Earlier this week, the LA Angels and the rest of the MLB were made aware of proposed rule changes by the MLB and Players’ Association.
How would this proposed changes effect the LA Angels? Well, the biggest proposed rule change doesn’t actually change anything drastic for the Angels. Apart of the proposition was the use of a universal designated hitter. The Halos, of course, already use this as apart of the American League. The only way this changes things for the Angels is during interleague play, or if they were to make a World Series.
The second possible change actually works in favor of the Halos. The rule would be for pitchers to have to face a minimum of three batters in hopes of speeding up baseball games. This rule hurts teams with relief pitchers who are used in extremely short stints, specifically lefties who go in to just strike out one batter.
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The Angels, for better or for worse, do not have one of those types. Their only lefty-specialist, Jose Alvarez, was traded for Luis Garcia halfway through the offseason. With their bullpen full of right-handed pitchers who do not specialize in attacking who type of hitter, the Angels have a slim advantage should this rule go into action.
However, the Angels also have a few relievers (Cam Bedrosian, Cody Allen) who can truly implode any given night. With the new rule, if Bedrosian comes in with two runners on, gives up a double to the first batter and then a home run to the second, he must stay on and face whoever the third batter is. That, my friends, is a very scary thought indeed.
There are also a few rules that do not help or hurt the Angels. The proposal of a single trade deadline obviously makes every team decide their contention or tanking earlier, something the Angels may be faced with this year.
There’s also the possibility of the current pitch clock being shortened to 20 seconds. This would be an adjustment for all players, batters and pitchers alike, but overall shows no positive or negative effect to the Angels’ staff.
A proposition to study the differences a lowered pitching mound would bring to the MLB has also been proposed. This would likely take a year, if not more, for the study to be done, and then for the league to decide on a ruling. The hope is that a slightly lowered mound would reduce the league-wide strikeout rate and put more balls in play, which leads to more excitement for the fan base. This one could actually benefit the current Angels if it could be used in 2019, as they don’t possess a strikeout master but do have one of the league’s best defenses.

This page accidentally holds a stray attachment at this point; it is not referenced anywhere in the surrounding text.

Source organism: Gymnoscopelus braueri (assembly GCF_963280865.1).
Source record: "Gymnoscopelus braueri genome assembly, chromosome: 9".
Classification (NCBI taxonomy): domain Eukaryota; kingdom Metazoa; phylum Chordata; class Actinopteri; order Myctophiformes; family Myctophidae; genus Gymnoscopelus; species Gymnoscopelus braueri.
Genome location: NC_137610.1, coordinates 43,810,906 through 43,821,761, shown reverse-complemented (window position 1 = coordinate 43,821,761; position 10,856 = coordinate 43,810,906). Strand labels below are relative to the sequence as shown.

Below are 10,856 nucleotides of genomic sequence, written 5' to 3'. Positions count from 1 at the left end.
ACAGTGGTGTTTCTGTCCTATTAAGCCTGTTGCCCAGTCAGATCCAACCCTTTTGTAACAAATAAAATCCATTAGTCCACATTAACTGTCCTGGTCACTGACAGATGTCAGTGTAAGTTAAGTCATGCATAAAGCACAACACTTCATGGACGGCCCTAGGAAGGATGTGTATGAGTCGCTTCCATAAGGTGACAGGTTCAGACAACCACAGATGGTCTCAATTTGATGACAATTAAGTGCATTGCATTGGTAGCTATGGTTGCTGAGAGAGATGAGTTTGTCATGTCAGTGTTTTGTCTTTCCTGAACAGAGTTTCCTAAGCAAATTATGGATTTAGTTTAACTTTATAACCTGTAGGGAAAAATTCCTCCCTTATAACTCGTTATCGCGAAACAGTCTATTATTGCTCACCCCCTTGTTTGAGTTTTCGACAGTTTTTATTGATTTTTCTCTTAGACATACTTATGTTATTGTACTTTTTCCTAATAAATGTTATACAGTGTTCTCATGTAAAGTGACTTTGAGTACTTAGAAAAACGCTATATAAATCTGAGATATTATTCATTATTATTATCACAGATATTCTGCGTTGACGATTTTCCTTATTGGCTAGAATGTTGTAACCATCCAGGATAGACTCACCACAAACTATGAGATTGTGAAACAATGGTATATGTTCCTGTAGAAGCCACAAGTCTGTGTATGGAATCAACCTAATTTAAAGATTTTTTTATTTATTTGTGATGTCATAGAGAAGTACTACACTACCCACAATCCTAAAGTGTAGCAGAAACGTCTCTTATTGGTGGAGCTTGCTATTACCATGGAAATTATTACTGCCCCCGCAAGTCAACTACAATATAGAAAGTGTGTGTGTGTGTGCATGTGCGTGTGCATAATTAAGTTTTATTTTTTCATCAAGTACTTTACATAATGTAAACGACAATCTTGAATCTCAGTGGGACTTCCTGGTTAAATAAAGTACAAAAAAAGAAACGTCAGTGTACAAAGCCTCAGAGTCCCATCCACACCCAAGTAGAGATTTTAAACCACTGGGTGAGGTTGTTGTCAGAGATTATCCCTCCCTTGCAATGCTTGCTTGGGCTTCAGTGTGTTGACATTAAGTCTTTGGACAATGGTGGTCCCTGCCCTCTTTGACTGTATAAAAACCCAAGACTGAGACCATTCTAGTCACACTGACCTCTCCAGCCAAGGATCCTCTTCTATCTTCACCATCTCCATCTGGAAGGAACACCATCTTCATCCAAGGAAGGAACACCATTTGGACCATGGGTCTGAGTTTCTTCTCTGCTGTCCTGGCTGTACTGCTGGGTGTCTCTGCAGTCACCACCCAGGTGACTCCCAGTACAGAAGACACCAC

One interesting rule is the push for two-way amateur athletes to be eligible for major league contracts (which means more money for the player). This is almost directly caused by the Kyler Murray situation, as baseball could lose a potential star player to the NFL. If this rule passes and Murray decides on baseball, the Angels will be facing him frequently, as the Athletics selected him fifth overall in 2018.
The last two rules are generally very interesting for the Angels. There is a proposition to reward teams who compete but fall short of the postseason, awarding them higher picks than teams who are tanking. This is a far-fetched idea, but with the Angels’ consistently falling short of the playoffs, this theory would help their draft capital in a big way.
Lastly, there is a proposition to extend active rosters from 25 to 26, with a maximum of 12 pitchers on the roster. With the Angels having three players (Pujols, Ohtani, Bour) strictly for first base and designated hitter, they could use another spot for a utility player. One interesting note is how the league would handle two-way players like Shohei Ohtani if this rule were to pass.
While these rules would have to be welcomed league-wide, there is no doubt the majority of them would help the Angels. And while there are reports these rules won’t be in affect anytime soon, it is encouraging to see the league making changes for the better, and these rules could join that list in the future.